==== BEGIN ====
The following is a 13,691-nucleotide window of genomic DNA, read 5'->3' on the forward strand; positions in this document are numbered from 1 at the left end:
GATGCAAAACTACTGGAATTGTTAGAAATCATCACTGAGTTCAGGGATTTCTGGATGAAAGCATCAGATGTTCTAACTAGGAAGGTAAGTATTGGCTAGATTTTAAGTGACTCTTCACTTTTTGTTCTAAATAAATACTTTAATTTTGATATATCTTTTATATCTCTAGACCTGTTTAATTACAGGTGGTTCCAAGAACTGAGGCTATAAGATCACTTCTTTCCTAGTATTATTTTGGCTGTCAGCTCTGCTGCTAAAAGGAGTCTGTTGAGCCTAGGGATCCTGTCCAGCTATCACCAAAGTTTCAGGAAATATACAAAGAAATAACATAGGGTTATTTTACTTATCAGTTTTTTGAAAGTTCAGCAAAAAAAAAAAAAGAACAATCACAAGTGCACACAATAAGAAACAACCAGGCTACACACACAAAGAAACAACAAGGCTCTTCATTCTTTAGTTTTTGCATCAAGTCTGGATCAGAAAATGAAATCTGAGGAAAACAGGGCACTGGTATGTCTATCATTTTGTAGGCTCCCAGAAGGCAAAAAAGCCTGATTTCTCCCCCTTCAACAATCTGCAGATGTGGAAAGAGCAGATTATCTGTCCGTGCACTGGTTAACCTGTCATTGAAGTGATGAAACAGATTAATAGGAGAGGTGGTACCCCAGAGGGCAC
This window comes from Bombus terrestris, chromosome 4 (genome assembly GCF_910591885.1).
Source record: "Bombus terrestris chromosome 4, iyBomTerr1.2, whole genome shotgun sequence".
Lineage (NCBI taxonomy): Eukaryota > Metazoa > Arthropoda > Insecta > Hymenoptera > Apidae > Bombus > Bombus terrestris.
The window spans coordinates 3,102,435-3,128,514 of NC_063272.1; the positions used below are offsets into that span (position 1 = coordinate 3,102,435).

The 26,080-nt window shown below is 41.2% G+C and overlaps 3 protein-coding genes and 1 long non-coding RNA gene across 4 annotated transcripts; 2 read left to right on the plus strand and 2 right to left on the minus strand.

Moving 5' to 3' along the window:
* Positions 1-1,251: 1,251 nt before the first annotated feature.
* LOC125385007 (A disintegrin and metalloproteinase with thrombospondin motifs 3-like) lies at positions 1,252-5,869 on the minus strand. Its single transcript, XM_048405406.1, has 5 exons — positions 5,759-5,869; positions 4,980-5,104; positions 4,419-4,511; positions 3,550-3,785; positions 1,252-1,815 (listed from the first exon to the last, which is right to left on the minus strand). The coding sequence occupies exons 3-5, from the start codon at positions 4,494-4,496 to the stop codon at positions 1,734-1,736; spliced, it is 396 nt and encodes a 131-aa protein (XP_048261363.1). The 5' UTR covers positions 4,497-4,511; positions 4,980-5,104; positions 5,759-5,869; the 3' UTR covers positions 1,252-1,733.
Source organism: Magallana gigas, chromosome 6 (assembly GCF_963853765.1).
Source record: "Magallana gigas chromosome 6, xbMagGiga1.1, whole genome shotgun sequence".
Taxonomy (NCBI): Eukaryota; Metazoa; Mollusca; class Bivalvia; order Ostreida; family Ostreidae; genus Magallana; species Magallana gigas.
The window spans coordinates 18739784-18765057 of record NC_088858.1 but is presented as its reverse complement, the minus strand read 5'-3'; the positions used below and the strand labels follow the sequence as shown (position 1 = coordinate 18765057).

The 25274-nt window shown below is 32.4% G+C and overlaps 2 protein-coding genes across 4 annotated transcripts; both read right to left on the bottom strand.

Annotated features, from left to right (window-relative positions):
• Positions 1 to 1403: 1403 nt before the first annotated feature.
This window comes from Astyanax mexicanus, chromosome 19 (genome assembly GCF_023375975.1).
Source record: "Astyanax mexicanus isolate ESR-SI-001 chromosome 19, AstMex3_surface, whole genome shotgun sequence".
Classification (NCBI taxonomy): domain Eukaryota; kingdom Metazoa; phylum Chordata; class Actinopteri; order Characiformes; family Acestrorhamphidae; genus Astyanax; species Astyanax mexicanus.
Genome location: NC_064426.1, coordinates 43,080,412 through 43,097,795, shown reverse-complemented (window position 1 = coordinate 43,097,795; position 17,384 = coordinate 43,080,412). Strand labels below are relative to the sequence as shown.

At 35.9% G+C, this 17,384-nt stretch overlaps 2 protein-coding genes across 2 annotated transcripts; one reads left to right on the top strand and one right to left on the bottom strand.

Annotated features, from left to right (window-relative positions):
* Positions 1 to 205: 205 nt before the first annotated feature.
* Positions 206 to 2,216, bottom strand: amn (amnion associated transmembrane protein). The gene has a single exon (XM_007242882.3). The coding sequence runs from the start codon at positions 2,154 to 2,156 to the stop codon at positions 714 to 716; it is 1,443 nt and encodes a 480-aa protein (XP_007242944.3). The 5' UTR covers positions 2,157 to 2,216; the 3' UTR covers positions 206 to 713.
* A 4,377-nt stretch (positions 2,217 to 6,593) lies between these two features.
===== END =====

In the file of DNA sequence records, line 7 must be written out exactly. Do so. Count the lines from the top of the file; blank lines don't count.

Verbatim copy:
The 26,080-nt window shown below is 41.2% G+C and overlaps 3 protein-coding genes and 1 long non-coding RNA gene across 4 annotated transcripts; 2 read left to right on the plus strand and 2 right to left on the minus strand.